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From Canada.com

After eight years, Stargate TV franchise expands with Atlantis spinoff

By Janice Rhoshalle Littlejohn

Thursday 8 July 2004, by xanderbnd

VANCOUVER (AP) - Brad Wright appears as weathered as the rugged B.C. landscape on this misty morning on the Bridge Studios lot.

"I’ve never worked so hard in my life," says the co-creator and executive producer of the syndicated sci-fi TV series Stargate SG-1, and his fatigue is showing. For the last six months, he’s been spending many a late night writing for both the long-running series and its much-anticipated spinoff, Stargate Atlantis, as their season premieres rapidly approached.

In the time it once took to develop 20 episodes of SG-1, Wright and producing partner Robert Copper are having to write twice as many shows because they’re writing for the two series. And they’re only halfway done.

But Wright’s not complaining, saying, "It’s one of the classiest problems you can have."

Based on the 1994 feature film, Stargate SG-1’s eighth season premieres Friday night on The Sci-Fi Channel in the U.S. In Canada, it’s a year behind with season 7 debuting on Space: The Imagination Station this September.

Stargate Atlantis, meanwhile, debuts with a two-hour movie July 19 on premium channels The Movie Network and Movie Central.

Richard Dean Anderson, who rose to TV fame on the popular MacGyver series, stars as Jack O’Neill, leader of a covert military commando squad. Also on the crew: archeologist Daniel Jackson (Michael Shanks), astrophysicist Samantha Carter (Amanda Tapping) and alien warrior Teal’c (Christopher Judge).

With "zat guns" at the ready, and plenty of computer-generated effects, the SG-1 team steps through the shimmering Stargate each week to be transported around the universe to fight the Goa’uld, evil overlords who kidnap and enslave humans.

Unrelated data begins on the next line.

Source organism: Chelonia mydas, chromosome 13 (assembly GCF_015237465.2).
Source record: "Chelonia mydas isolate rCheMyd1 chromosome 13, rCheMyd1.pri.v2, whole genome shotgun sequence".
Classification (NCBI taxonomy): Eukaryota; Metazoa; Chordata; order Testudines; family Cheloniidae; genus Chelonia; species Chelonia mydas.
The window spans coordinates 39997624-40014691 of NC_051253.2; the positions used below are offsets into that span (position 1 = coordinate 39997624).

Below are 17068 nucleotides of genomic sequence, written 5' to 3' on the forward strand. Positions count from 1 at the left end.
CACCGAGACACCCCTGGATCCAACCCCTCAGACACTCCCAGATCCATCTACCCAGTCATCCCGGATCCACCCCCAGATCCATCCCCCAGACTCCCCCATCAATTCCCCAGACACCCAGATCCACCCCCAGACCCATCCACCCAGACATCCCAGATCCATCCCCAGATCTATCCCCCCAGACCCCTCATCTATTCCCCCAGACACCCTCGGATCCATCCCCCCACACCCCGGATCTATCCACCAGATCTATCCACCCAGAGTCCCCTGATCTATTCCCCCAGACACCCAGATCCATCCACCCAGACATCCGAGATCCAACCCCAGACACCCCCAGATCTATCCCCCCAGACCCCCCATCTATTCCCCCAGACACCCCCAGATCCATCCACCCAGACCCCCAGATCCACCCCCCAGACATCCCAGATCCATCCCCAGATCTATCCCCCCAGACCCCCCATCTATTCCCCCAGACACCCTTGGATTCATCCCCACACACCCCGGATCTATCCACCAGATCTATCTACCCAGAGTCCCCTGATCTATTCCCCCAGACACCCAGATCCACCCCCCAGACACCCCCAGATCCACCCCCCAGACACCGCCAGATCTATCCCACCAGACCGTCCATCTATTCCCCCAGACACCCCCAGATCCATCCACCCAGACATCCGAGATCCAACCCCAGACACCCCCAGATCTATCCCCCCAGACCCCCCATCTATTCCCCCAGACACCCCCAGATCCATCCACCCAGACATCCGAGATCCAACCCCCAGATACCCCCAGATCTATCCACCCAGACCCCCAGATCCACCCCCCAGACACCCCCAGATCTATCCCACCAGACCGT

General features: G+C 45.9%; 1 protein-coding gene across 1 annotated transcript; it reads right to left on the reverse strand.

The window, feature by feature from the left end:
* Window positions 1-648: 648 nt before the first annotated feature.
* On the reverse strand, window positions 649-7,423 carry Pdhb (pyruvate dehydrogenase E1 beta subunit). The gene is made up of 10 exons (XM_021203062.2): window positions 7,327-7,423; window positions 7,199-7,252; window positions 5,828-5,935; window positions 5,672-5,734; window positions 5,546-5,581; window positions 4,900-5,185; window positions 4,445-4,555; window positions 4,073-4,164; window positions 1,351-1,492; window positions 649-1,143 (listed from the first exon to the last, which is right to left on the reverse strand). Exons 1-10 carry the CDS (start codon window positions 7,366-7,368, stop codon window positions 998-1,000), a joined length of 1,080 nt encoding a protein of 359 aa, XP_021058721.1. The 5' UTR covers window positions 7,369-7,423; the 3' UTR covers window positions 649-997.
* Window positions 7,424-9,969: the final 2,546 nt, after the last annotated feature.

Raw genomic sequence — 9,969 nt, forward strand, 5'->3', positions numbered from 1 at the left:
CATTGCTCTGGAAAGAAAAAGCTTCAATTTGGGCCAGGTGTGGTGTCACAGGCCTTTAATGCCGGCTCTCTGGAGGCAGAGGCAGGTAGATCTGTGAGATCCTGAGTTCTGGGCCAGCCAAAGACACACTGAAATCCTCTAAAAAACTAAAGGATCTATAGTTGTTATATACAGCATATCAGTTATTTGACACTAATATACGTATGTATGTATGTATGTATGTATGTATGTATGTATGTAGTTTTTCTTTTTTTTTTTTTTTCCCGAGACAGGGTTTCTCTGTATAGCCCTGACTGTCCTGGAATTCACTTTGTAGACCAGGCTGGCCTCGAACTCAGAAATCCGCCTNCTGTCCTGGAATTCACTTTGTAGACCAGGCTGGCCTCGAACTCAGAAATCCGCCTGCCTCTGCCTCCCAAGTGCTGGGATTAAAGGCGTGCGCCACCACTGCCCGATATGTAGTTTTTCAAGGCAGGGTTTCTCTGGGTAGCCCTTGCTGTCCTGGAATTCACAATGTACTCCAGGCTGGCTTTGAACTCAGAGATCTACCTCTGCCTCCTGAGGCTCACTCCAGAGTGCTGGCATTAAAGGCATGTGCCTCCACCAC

In the season premiere, Anderson’s O’Neill will take over as commander of the Stargate program. The actor will have less screen time this season as he reduces his work schedule to spend more time with his five-year-old daughter back home in California.

Anderson won’t say whether he’ll sign on for a ninth season, but "the likelihood of my coming back is very slim," he says before leaving the cavernous SG-1 soundstage for one of his frequent trips to Los Angeles.

"I harbour a little guilt about my situation here," he continues. "It becomes a mad scramble to get production done to accommodate my schedule. But it was the only way that I could come back for an eighth season."

What’s probably of more concern to Stargate fans right now is whether O’Neill and Carter will ever become an item.

"I think she should just go fishing with him," Tapping says about her character. "He’s always asked her, and she’s always said no. So I think she should say yes, and let people imagine what they will," she laughs. "And they will."

Item or not, there are no plans for O’Neill and Carter to be involved in Stargate Atlantis, which centres on a team of civilians journeying via the Stargate to the ancient city of Atlantis in the unexplored Pegasus galaxy.

Led by Torri Higginson as Dr. Elizabeth Weir, and co-starring Joe Flanigan, Rainbow Sun Francks, David Hewlett and Rachel Luttrell, the explorers have only enough energy to power a one-way trip through the Stargate.

Not only must they contend with unknown technologies, they encounter a sinister new enemy, the vampire-like Wraith, which they have unknowingly unleashed on a civilization that has so far managed to avoid the life-suckers.

"We just keep showing up on planets and screwing up the worlds with all the best intentions," says David Hewlett, who reprises his SG-1 role as Dr. Rodney McKay on the new series. "That’s the human dilemma in itself, and we see that in all different facets of society."

But for Wright and his creative crew, the real challenge of Atlantis is twofold. "It’s gotta be different, and it’s gotta be the same," he says.

"Atlantis will be more like an exploration to Antarctica," Wright continues. "We’re living on our own resources and our survival depends on our wits, and there’s fun to that and challenges to that that are slightly different than SG-1.’

Nor is Atlantis resting on the laurels of SG-1 for its success.

"We know that there’s a built-in fan base for people who are going to be interested in finding out what this show is all about," says Luttrell, who plays alien ally Tyla. "But if this show doesn’t hold its weight on its own, then it doesn’t matter."

So could another Stargate spinoff be in the offing?

"Like Stargate Miami?" quips Sci Fi Channel executive vice-president Mark Stern. "I don’t think this is the last you’ll see of an incarnation of Stargate," he says. "It’s definitely our crown jewel."